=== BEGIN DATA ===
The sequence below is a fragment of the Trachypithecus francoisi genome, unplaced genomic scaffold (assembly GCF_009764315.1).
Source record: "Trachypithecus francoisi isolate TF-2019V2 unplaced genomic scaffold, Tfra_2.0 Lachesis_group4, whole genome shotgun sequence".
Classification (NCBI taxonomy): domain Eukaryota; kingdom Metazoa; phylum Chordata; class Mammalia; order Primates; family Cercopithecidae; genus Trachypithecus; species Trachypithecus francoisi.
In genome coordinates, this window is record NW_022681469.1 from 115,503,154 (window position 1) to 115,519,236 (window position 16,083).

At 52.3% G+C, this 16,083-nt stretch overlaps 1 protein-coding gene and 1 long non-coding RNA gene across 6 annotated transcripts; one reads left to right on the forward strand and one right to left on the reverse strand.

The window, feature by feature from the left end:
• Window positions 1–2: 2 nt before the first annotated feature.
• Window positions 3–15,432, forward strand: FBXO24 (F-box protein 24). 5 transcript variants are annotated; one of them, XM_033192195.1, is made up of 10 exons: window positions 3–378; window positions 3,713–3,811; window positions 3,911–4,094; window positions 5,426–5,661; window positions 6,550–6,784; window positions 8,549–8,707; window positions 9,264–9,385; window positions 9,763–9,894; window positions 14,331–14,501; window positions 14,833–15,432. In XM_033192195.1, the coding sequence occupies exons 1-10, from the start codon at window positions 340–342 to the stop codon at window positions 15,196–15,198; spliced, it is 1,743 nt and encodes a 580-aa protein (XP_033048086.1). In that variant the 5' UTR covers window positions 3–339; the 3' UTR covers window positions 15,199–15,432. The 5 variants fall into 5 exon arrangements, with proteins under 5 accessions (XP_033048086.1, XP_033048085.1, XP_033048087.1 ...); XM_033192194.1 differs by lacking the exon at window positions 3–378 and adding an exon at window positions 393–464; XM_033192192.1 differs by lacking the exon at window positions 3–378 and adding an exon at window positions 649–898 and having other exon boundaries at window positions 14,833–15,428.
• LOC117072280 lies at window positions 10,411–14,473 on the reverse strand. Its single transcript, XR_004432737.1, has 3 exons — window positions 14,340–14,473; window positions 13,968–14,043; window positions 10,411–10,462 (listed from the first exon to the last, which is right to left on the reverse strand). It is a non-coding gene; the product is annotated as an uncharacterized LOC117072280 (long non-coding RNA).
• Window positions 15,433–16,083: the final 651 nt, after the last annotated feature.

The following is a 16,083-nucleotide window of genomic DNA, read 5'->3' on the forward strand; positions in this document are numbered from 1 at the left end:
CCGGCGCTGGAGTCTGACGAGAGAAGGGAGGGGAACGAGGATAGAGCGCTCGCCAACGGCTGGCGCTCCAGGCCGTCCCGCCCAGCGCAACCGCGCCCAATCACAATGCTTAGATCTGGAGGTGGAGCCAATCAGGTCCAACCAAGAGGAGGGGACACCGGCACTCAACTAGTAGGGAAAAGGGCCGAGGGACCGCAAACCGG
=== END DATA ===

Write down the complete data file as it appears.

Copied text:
The sequence below is a fragment of the Trachypithecus francoisi genome, unplaced genomic scaffold (assembly GCF_009764315.1).
Source record: "Trachypithecus francoisi isolate TF-2019V2 unplaced genomic scaffold, Tfra_2.0 Lachesis_group4, whole genome shotgun sequence".
Classification (NCBI taxonomy): domain Eukaryota; kingdom Metazoa; phylum Chordata; class Mammalia; order Primates; family Cercopithecidae; genus Trachypithecus; species Trachypithecus francoisi.
In genome coordinates, this window is record NW_022681469.1 from 115,503,154 (window position 1) to 115,519,236 (window position 16,083).

At 52.3% G+C, this 16,083-nt stretch overlaps 1 protein-coding gene and 1 long non-coding RNA gene across 6 annotated transcripts; one reads left to right on the forward strand and one right to left on the reverse strand.

The window, feature by feature from the left end:
• Window positions 1–2: 2 nt before the first annotated feature.
• Window positions 3–15,432, forward strand: FBXO24 (F-box protein 24). 5 transcript variants are annotated; one of them, XM_033192195.1, is made up of 10 exons: window positions 3–378; window positions 3,713–3,811; window positions 3,911–4,094; window positions 5,426–5,661; window positions 6,550–6,784; window positions 8,549–8,707; window positions 9,264–9,385; window positions 9,763–9,894; window positions 14,331–14,501; window positions 14,833–15,432. In XM_033192195.1, the coding sequence occupies exons 1-10, from the start codon at window positions 340–342 to the stop codon at window positions 15,196–15,198; spliced, it is 1,743 nt and encodes a 580-aa protein (XP_033048086.1). In that variant the 5' UTR covers window positions 3–339; the 3' UTR covers window positions 15,199–15,432. The 5 variants fall into 5 exon arrangements, with proteins under 5 accessions (XP_033048086.1, XP_033048085.1, XP_033048087.1 ...); XM_033192194.1 differs by lacking the exon at window positions 3–378 and adding an exon at window positions 393–464; XM_033192192.1 differs by lacking the exon at window positions 3–378 and adding an exon at window positions 649–898 and having other exon boundaries at window positions 14,833–15,428.
• LOC117072280 lies at window positions 10,411–14,473 on the reverse strand. Its single transcript, XR_004432737.1, has 3 exons — window positions 14,340–14,473; window positions 13,968–14,043; window positions 10,411–10,462 (listed from the first exon to the last, which is right to left on the reverse strand). It is a non-coding gene; the product is annotated as an uncharacterized LOC117072280 (long non-coding RNA).
• Window positions 15,433–16,083: the final 651 nt, after the last annotated feature.

The following is a 16,083-nucleotide window of genomic DNA, read 5'->3' on the forward strand; positions in this document are numbered from 1 at the left end:
CCGGCGCTGGAGTCTGACGAGAGAAGGGAGGGGAACGAGGATAGAGCGCTCGCCAACGGCTGGCGCTCCAGGCCGTCCCGCCCAGCGCAACCGCGCCCAATCACAATGCTTAGATCTGGAGGTGGAGCCAATCAGGTCCAACCAAGAGGAGGGGACACCGGCACTCAACTAGTAGGGAAAAGGGCCGAGGGACCGCAAACCGG